Helping second-language English speakers

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I note with surprise and interest from my site stats that sometimes, the biggest non-search engine referrer to the Internet Evangelism Day site is the online Google translator.

And this is despite the fact that I offer two single-word options for translation throughout the site:
1) a ‘double-click any word’ popup giving a word definition in multiple languages, using a Javascript which I have directed at
2) a multiple-language left-frame, to help users find an online dictionary in their language.

Truth to tell, I have never encountered any other Christian site that does either of these things, and I sort of wonder why. They are technically quite easy to set up.

There are of course page or text translator services (Babelfish, Google etc) but these are inevitably only ‘gisting’ services. If you want to see how bizarre automatic translation can be, use one of them to translate a non-English page into English.

Yet the majority of English speakers use it as a second language. And the majority of web users are not first-language English speakers, yet obviously wish to access English pages where these can meet their needs and interests.

Ideas for accessibility

Christian sites – either for evangelism or discipleship – might consider putting in place an intentional policy to help second-language English speakers. This could include:

  • Include a Javascript double-click dictionary option on all pages, and make this obvious to users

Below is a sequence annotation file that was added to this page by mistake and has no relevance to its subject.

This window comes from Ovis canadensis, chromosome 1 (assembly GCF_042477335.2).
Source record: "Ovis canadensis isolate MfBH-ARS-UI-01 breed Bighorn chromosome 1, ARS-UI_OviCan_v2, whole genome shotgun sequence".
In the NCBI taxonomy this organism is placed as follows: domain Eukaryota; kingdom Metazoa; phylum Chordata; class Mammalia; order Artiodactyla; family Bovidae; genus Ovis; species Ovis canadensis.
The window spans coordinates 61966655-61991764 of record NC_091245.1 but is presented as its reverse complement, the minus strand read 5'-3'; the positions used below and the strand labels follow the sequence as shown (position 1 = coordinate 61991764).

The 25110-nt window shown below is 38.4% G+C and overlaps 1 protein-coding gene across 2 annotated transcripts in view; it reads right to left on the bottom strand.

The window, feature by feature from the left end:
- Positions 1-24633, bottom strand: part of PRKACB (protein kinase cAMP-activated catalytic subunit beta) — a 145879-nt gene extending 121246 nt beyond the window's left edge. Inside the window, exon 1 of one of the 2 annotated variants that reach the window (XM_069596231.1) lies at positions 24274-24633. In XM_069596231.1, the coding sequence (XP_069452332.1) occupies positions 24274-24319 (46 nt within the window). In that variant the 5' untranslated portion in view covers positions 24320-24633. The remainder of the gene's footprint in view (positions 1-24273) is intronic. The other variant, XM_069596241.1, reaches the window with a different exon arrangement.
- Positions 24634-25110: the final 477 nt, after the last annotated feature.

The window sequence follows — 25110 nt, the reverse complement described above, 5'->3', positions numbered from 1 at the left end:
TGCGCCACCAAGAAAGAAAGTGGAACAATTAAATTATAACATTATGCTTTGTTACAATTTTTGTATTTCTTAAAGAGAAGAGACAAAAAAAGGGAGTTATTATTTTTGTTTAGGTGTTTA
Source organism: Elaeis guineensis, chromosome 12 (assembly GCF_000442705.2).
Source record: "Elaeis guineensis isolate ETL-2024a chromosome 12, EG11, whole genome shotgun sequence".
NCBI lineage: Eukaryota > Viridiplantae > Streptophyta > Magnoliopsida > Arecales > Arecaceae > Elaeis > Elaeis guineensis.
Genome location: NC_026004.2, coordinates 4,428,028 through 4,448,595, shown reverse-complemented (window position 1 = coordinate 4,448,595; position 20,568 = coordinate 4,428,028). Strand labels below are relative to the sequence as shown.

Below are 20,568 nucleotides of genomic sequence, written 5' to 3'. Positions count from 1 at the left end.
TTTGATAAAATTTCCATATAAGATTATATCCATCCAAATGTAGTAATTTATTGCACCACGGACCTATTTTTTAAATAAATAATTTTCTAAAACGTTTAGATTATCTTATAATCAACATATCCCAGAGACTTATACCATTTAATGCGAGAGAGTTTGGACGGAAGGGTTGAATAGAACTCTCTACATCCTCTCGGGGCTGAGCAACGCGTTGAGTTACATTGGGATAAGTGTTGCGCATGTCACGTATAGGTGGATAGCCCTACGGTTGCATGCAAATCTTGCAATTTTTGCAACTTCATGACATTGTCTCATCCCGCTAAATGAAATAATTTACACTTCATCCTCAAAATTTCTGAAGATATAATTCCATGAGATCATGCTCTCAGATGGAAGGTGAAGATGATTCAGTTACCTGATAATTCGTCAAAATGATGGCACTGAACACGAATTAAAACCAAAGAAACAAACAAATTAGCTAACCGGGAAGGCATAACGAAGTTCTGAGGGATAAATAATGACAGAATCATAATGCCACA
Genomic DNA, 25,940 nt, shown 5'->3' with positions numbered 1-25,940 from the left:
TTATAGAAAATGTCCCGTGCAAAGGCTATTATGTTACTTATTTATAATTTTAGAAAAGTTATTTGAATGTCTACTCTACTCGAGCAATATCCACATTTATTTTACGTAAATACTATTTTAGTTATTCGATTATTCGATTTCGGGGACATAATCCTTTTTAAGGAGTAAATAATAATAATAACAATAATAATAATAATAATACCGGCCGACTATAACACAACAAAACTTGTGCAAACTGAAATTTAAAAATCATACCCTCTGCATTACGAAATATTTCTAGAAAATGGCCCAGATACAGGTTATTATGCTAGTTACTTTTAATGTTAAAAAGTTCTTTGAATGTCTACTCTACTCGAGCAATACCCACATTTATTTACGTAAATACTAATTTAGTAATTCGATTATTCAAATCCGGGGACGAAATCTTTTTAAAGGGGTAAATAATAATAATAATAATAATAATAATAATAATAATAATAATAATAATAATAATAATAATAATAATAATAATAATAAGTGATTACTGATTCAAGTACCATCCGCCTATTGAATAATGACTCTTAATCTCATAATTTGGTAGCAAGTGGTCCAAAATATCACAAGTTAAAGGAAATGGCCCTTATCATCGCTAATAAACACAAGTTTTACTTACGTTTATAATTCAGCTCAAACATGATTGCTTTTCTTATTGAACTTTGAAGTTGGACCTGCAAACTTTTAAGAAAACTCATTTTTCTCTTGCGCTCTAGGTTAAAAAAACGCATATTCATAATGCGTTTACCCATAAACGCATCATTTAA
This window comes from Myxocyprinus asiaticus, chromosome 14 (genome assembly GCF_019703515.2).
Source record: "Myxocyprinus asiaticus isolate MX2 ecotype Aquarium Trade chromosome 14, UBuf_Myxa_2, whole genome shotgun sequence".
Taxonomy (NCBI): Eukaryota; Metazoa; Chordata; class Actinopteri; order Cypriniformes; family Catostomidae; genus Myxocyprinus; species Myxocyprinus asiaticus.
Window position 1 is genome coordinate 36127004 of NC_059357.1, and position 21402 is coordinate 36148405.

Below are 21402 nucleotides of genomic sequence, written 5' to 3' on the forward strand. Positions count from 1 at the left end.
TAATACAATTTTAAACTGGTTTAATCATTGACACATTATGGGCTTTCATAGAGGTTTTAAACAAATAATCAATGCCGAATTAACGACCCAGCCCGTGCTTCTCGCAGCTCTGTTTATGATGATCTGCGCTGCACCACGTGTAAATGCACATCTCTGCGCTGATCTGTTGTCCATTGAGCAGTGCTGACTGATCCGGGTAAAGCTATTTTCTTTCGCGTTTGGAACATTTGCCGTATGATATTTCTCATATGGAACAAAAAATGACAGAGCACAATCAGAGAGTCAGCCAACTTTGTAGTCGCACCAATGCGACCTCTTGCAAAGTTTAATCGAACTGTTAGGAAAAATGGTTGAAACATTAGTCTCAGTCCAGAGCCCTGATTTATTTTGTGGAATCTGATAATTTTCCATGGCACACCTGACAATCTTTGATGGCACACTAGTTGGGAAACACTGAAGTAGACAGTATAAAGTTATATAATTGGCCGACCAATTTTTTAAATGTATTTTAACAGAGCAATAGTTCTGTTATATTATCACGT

• Try to rephrase non-literal English idiom and indeed Christianese jargon
  • Use simpler words where possible
  • Use short sentence structure
  • Use active rather than passive verb forms
  • Use short paragraphs

All these things are also valuable for first-language speakers because they speed up clarity and comprehension. Remember that research shows that users very often do not ‘read’ webpages at all. They scan them quickly for words or phrases that relates to their interest or inquiry. If you get webstats for your site that provide visit duration, you will find a scarily high number of people who access pages for only a few seconds!

Usability testing also shows that horizontal lines tend to stop people scrolling further down a page. Enticing subheadings with short paragraphs do lead the eye down the page.

They also expect navigation choices to be on the left and Jakok Neilsen says you deviate from conventional layout at your peril.

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